Alright, first thing’s first: We’re not here to tell you that juicing is a miracle cure that rids you of every problem. We won’t even talk about how it “detoxes” or “cleanses” because there’s no scientific evidence that says it does.

What we can get behind is that fresh squeezed flavor. Who doesn’t wish they could afford to sip on a bright and tangy $12 elixir every day?

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Well, lucky for you, we found recipes that make that wish come true — and for a lot less cash. We’re going to show you what ingredients to use, talk you through the health benefits, and show you how to make juice in a blender in lieu of a fancy juicer.

Stick around for our roundup of the healthiest DIY juice recipes.

1. Carrot juice

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Photography Courtesy of A Couple Cooks

This carrot juice is our favorite. Here’s why: You can easily make this recipe in a blender (no juicer required) and it’s refreshing and sweet. The sweetness comes from the addition of apple and orange.

Get the recipe!

2. Watermelon juice

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Photography Courtesy of Cookie + Kate

Think of this juice as your summer go-to. This naturally sweet watermelon juice is as refreshing as it is hydrating.

Get the recipe!

3. Celery ginger juice

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Photography Courtesy of Detoxinista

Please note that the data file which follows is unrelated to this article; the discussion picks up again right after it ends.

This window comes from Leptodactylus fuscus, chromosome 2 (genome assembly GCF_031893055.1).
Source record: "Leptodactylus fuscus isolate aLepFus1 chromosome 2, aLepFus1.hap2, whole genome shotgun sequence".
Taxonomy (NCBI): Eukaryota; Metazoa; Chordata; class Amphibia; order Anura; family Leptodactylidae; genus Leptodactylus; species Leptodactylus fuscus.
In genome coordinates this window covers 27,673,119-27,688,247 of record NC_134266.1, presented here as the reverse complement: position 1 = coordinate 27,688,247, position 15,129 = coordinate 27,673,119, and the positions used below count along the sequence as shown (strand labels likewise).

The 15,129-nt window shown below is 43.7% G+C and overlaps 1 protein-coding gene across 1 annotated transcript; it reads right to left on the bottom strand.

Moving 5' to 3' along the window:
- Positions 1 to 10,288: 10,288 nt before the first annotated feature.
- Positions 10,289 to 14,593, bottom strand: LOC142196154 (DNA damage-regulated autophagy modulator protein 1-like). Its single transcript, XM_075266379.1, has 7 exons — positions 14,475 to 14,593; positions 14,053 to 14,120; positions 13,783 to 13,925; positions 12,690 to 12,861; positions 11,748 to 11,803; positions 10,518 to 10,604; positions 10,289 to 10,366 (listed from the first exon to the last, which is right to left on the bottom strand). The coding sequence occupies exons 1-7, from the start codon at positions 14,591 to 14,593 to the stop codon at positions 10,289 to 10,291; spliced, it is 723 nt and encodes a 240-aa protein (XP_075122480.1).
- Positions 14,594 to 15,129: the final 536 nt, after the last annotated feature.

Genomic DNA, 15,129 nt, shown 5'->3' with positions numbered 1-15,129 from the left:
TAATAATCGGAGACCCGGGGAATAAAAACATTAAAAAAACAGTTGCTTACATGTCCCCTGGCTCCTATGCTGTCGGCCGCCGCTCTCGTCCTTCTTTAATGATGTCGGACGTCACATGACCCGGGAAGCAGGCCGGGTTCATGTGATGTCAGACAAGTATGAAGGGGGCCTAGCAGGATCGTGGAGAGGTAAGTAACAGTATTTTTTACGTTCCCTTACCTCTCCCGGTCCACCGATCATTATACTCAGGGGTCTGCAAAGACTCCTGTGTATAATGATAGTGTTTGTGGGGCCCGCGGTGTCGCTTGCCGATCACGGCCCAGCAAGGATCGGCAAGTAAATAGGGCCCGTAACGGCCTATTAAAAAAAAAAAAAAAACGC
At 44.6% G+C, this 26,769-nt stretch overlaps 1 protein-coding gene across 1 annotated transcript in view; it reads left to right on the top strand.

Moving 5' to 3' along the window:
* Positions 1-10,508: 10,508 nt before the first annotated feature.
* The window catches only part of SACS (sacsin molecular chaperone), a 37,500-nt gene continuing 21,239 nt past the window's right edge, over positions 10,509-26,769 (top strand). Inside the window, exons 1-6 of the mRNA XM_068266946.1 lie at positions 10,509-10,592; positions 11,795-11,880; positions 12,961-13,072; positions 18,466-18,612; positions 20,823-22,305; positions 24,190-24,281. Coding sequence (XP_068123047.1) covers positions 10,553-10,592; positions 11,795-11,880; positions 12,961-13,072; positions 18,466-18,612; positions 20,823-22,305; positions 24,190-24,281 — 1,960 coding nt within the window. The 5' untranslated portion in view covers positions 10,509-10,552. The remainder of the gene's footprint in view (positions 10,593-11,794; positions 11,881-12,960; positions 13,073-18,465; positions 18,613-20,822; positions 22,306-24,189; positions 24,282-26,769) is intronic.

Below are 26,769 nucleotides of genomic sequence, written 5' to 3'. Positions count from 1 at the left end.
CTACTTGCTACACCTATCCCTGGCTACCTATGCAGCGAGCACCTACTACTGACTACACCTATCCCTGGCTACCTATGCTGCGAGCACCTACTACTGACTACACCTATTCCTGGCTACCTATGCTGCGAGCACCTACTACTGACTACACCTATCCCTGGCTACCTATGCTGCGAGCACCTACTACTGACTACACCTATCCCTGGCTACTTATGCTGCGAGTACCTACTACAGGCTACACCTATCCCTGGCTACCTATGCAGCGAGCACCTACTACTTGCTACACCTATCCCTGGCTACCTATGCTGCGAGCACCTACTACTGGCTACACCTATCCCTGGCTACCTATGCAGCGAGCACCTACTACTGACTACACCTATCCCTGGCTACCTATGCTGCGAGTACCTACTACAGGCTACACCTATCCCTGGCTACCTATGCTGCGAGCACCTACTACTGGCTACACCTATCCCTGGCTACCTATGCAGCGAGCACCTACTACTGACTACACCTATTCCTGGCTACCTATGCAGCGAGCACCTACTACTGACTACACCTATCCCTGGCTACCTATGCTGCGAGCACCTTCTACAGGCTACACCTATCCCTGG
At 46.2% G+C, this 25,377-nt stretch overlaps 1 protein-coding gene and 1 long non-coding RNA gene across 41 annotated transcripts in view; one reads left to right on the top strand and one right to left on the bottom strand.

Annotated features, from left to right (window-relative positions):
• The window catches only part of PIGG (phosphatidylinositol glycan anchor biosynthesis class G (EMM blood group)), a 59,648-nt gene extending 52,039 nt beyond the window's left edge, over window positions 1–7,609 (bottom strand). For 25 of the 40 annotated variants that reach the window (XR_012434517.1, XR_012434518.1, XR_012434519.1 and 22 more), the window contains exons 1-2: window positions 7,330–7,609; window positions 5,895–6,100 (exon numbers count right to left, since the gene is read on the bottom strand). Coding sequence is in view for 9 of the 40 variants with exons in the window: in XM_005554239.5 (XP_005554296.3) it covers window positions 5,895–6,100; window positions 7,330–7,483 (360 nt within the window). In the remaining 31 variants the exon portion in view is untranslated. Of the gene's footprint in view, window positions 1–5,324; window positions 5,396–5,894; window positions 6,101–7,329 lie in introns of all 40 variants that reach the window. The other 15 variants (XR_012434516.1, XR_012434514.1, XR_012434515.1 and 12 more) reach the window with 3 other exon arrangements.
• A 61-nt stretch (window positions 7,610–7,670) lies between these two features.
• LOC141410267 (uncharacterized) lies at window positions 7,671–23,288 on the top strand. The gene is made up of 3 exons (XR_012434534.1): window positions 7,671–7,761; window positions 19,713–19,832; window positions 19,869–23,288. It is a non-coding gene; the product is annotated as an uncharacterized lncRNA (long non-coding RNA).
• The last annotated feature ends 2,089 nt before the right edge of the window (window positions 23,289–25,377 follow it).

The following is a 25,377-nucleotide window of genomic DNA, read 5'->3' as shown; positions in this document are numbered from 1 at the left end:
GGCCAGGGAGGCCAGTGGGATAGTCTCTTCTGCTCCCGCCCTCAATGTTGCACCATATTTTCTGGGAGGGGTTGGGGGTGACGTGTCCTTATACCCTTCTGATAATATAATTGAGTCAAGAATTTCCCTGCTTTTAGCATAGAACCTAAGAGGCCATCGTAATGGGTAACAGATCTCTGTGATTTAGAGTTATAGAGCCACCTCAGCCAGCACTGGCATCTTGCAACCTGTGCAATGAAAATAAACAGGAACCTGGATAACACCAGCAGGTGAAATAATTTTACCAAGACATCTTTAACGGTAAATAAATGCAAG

This antioxidant-packed juice (also made with cucumber, apple, and lemon) is a zingy way to start the day. Plus, both celery and ginger have anti-inflammation properties you could benefit from.

Get the recipe!

4. Easy green juice

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Photography Courtesy of Loving It Vegan

A good green juice never goes out of style. This nourishing, two-ingredient tonic makes a crisp complement to breakfast or any meal that needs a dose of freshness.

Note: Remember to factor in the time it takes to squeeze the oranges!

Get the recipe!

5. Apple beet juice

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Photography Courtesy of Minimalist Baker

Beet juice may be one of the prettiest juice colors out there, but we also love it for what’s on the inside. This recipe contains some ginger for pep and apples for sweetness.

Get the recipe!

The internet is full of promises about what certain nutrients can do for you. But one crucial piece of information that’s often left out is that you need to be consuming the fruit or veggie in question regularly and consistently to start seeing the benefits. And even then, everyone’s body will respond differently.

With that in mind, we rounded up some interesting research about what these star ingredients might be able to do for you when you add them to your daily routine.

  • Carrot juice may curb cell damage and aging. A 2012 study showed drinking carrot juice every day for three weeks reduced oxidative stress — excess free radicals — in female breast cancer survivors.
  • Orange juice may help your heart. One study showed drinking 20 fluid ounces of fresh squeezed orange juice over a 90-day period helped protect the participants’ cardiovascular system.